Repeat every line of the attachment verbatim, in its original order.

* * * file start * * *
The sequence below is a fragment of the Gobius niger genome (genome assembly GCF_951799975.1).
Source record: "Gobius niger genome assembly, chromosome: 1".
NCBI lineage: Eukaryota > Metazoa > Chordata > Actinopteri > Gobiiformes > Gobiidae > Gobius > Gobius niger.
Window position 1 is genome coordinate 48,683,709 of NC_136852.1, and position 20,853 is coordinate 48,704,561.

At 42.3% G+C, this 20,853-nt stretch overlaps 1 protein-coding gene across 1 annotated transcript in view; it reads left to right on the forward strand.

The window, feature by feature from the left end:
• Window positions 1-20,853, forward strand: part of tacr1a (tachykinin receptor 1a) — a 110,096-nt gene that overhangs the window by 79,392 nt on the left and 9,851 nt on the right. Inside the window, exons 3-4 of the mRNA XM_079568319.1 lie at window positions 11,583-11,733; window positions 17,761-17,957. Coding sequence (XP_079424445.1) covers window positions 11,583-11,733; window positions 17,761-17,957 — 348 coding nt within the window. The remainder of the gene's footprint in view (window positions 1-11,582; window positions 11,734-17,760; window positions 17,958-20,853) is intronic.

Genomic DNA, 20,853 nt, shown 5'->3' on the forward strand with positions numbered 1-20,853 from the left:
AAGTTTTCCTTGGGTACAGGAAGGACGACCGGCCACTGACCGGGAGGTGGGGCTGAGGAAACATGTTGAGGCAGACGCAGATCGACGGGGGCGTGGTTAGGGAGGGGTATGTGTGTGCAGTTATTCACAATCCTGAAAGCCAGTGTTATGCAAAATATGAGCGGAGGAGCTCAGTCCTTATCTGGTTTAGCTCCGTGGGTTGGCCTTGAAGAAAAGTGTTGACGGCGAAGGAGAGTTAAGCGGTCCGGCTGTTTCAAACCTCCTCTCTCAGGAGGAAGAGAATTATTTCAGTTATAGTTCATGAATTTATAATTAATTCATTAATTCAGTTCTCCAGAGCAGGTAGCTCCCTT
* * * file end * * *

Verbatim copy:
The sequence below is a fragment of the Gobius niger genome (genome assembly GCF_951799975.1).
Source record: "Gobius niger genome assembly, chromosome: 1".
NCBI lineage: Eukaryota > Metazoa > Chordata > Actinopteri > Gobiiformes > Gobiidae > Gobius > Gobius niger.
Window position 1 is genome coordinate 48,683,709 of NC_136852.1, and position 20,853 is coordinate 48,704,561.

At 42.3% G+C, this 20,853-nt stretch overlaps 1 protein-coding gene across 1 annotated transcript in view; it reads left to right on the forward strand.

The window, feature by feature from the left end:
• Window positions 1-20,853, forward strand: part of tacr1a (tachykinin receptor 1a) — a 110,096-nt gene that overhangs the window by 79,392 nt on the left and 9,851 nt on the right. Inside the window, exons 3-4 of the mRNA XM_079568319.1 lie at window positions 11,583-11,733; window positions 17,761-17,957. Coding sequence (XP_079424445.1) covers window positions 11,583-11,733; window positions 17,761-17,957 — 348 coding nt within the window. The remainder of the gene's footprint in view (window positions 1-11,582; window positions 11,734-17,760; window positions 17,958-20,853) is intronic.

Genomic DNA, 20,853 nt, shown 5'->3' on the forward strand with positions numbered 1-20,853 from the left:
AAGTTTTCCTTGGGTACAGGAAGGACGACCGGCCACTGACCGGGAGGTGGGGCTGAGGAAACATGTTGAGGCAGACGCAGATCGACGGGGGCGTGGTTAGGGAGGGGTATGTGTGTGCAGTTATTCACAATCCTGAAAGCCAGTGTTATGCAAAATATGAGCGGAGGAGCTCAGTCCTTATCTGGTTTAGCTCCGTGGGTTGGCCTTGAAGAAAAGTGTTGACGGCGAAGGAGAGTTAAGCGGTCCGGCTGTTTCAAACCTCCTCTCTCAGGAGGAAGAGAATTATTTCAGTTATAGTTCATGAATTTATAATTAATTCATTAATTCAGTTCTCCAGAGCAGGTAGCTCCCTT